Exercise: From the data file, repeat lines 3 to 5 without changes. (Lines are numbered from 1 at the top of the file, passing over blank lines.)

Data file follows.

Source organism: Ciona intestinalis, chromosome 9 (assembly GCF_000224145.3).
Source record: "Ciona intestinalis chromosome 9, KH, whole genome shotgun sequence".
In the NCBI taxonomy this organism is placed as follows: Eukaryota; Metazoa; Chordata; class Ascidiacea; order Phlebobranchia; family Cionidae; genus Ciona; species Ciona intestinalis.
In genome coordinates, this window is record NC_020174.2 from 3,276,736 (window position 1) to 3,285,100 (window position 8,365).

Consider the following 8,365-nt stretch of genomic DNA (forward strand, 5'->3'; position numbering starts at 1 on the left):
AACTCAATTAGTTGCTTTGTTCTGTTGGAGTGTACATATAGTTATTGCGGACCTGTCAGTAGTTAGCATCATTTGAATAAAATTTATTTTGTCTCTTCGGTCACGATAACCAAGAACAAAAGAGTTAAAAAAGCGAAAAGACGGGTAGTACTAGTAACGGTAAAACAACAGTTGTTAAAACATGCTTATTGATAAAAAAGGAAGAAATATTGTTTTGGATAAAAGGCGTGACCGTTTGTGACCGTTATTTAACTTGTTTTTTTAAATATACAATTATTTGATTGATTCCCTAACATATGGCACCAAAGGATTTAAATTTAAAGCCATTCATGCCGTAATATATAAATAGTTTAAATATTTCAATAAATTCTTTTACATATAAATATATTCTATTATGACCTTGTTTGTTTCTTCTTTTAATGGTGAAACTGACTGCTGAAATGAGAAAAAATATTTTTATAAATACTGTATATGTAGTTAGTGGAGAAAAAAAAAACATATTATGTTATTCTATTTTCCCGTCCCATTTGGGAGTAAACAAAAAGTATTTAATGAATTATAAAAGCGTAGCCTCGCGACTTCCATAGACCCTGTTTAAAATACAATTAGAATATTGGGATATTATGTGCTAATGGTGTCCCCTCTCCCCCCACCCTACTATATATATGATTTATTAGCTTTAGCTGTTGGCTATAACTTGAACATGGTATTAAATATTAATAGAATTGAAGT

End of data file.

In the NCBI taxonomy this organism is placed as follows: Eukaryota; Metazoa; Chordata; class Ascidiacea; order Phlebobranchia; family Cionidae; genus Ciona; species Ciona intestinalis.
In genome coordinates, this window is record NC_020174.2 from 3,276,736 (window position 1) to 3,285,100 (window position 8,365).

Consider the following 8,365-nt stretch of genomic DNA (forward strand, 5'->3'; position numbering starts at 1 on the left):